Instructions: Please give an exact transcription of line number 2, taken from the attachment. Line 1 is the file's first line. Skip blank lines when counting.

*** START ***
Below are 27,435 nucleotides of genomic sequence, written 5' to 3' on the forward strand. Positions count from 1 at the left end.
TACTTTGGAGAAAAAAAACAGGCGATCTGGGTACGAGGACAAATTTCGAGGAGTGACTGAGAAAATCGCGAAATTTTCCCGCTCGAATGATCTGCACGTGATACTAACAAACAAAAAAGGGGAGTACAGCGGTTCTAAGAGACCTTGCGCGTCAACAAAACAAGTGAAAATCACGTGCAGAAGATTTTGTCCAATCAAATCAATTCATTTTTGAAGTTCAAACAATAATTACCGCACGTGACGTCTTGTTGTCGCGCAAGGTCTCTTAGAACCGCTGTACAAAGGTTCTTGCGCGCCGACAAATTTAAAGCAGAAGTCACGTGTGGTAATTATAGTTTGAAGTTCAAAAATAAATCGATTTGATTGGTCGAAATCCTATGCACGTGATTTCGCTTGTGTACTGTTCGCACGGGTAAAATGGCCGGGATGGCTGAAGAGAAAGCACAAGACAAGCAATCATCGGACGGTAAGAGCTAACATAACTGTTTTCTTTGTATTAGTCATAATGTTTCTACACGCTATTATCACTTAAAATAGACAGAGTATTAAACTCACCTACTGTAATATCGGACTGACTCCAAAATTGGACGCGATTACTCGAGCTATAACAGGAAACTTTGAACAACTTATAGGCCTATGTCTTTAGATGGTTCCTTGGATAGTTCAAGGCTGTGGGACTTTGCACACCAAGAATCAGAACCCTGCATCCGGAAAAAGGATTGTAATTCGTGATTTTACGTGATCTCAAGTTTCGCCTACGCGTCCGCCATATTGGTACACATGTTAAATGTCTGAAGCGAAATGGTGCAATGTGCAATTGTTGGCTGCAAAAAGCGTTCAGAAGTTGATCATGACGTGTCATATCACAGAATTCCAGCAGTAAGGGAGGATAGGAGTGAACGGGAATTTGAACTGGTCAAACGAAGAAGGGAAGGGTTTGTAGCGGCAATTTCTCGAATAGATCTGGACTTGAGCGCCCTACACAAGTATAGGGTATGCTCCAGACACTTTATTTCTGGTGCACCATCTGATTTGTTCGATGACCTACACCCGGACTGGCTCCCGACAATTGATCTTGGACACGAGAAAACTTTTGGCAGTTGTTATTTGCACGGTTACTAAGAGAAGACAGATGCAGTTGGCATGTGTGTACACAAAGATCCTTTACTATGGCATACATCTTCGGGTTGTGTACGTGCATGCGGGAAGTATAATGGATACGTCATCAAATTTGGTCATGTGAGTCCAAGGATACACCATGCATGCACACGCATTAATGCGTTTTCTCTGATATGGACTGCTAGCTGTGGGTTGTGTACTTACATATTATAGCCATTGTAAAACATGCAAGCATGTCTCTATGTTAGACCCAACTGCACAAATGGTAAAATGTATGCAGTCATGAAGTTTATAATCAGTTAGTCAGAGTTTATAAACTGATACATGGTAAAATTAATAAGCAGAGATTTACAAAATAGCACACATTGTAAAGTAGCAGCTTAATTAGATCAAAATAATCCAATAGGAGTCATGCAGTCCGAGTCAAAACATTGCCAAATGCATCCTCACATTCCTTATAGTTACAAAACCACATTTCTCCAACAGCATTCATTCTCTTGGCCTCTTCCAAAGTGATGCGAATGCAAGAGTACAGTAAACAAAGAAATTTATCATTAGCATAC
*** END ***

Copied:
TACTTTGGAGAAAAAAAACAGGCGATCTGGGTACGAGGACAAATTTCGAGGAGTGACTGAGAAAATCGCGAAATTTTCCCGCTCGAATGATCTGCACGTGATACTAACAAACAAAAAAGGGGAGTACAGCGGTTCTAAGAGACCTTGCGCGTCAACAAAACAAGTGAAAATCACGTGCAGAAGATTTTGTCCAATCAAATCAATTCATTTTTGAAGTTCAAACAATAATTACCGCACGTGACGTCTTGTTGTCGCGCAAGGTCTCTTAGAACCGCTGTACAAAGGTTCTTGCGCGCCGACAAATTTAAAGCAGAAGTCACGTGTGGTAATTATAGTTTGAAGTTCAAAAATAAATCGATTTGATTGGTCGAAATCCTATGCACGTGATTTCGCTTGTGTACTGTTCGCACGGGTAAAATGGCCGGGATGGCTGAAGAGAAAGCACAAGACAAGCAATCATCGGACGGTAAGAGCTAACATAACTGTTTTCTTTGTATTAGTCATAATGTTTCTACACGCTATTATCACTTAAAATAGACAGAGTATTAAACTCACCTACTGTAATATCGGACTGACTCCAAAATTGGACGCGATTACTCGAGCTATAACAGGAAACTTTGAACAACTTATAGGCCTATGTCTTTAGATGGTTCCTTGGATAGTTCAAGGCTGTGGGACTTTGCACACCAAGAATCAGAACCCTGCATCCGGAAAAAGGATTGTAATTCGTGATTTTACGTGATCTCAAGTTTCGCCTACGCGTCCGCCATATTGGTACACATGTTAAATGTCTGAAGCGAAATGGTGCAATGTGCAATTGTTGGCTGCAAAAAGCGTTCAGAAGTTGATCATGACGTGTCATATCACAGAATTCCAGCAGTAAGGGAGGATAGGAGTGAACGGGAATTTGAACTGGTCAAACGAAGAAGGGAAGGGTTTGTAGCGGCAATTTCTCGAATAGATCTGGACTTGAGCGCCCTACACAAGTATAGGGTATGCTCCAGACACTTTATTTCTGGTGCACCATCTGATTTGTTCGATGACCTACACCCGGACTGGCTCCCGACAATTGATCTTGGACACGAGAAAACTTTTGGCAGTTGTTATTTGCACGGTTACTAAGAGAAGACAGATGCAGTTGGCATGTGTGTACACAAAGATCCTTTACTATGGCATACATCTTCGGGTTGTGTACGTGCATGCGGGAAGTATAATGGATACGTCATCAAATTTGGTCATGTGAGTCCAAGGATACACCATGCATGCACACGCATTAATGCGTTTTCTCTGATATGGACTGCTAGCTGTGGGTTGTGTACTTACATATTATAGCCATTGTAAAACATGCAAGCATGTCTCTATGTTAGACCCAACTGCACAAATGGTAAAATGTATGCAGTCATGAAGTTTATAATCAGTTAGTCAGAGTTTATAAACTGATACATGGTAAAATTAATAAGCAGAGATTTACAAAATAGCACACATTGTAAAGTAGCAGCTTAATTAGATCAAAATAATCCAATAGGAGTCATGCAGTCCGAGTCAAAACATTGCCAAATGCATCCTCACATTCCTTATAGTTACAAAACCACATTTCTCCAACAGCATTCATTCTCTTGGCCTCTTCCAAAGTGATGCGAATGCAAGAGTACAGTAAACAAAGAAATTTATCATTAGCATAC